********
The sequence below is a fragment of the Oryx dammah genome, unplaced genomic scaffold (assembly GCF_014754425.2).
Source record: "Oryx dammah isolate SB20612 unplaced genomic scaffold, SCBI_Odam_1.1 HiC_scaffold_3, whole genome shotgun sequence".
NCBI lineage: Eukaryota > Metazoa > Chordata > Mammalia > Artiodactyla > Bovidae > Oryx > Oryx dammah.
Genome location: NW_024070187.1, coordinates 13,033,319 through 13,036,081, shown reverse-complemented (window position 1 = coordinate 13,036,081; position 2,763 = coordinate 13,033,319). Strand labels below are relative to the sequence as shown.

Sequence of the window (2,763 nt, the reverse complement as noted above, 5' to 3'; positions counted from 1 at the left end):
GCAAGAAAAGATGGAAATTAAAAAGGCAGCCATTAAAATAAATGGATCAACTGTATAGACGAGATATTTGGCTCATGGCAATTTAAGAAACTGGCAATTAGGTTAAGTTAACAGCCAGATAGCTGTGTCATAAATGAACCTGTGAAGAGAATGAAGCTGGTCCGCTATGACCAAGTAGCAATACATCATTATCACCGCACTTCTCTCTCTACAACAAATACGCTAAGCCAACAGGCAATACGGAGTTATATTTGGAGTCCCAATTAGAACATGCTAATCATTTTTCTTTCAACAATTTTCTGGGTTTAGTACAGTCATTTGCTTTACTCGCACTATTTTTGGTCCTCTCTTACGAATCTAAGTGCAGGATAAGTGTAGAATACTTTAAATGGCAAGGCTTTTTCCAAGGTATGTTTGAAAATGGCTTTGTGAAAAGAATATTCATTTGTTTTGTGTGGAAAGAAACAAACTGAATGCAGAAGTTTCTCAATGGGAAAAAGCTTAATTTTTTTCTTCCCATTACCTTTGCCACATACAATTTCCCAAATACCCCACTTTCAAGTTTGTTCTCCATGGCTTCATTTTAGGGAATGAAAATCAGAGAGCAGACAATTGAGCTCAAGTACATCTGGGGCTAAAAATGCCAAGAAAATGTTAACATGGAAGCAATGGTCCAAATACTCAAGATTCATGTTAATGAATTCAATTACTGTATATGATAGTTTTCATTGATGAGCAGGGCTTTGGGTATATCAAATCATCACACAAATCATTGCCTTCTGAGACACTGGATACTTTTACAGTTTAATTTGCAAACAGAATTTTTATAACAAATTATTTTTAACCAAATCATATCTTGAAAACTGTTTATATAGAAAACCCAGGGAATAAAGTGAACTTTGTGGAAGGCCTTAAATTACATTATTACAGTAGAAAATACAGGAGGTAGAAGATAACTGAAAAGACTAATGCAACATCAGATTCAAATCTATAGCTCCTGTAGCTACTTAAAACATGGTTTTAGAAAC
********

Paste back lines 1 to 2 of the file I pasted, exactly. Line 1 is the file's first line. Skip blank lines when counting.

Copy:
The sequence below is a fragment of the Oryx dammah genome, unplaced genomic scaffold (assembly GCF_014754425.2).
Source record: "Oryx dammah isolate SB20612 unplaced genomic scaffold, SCBI_Odam_1.1 HiC_scaffold_3, whole genome shotgun sequence".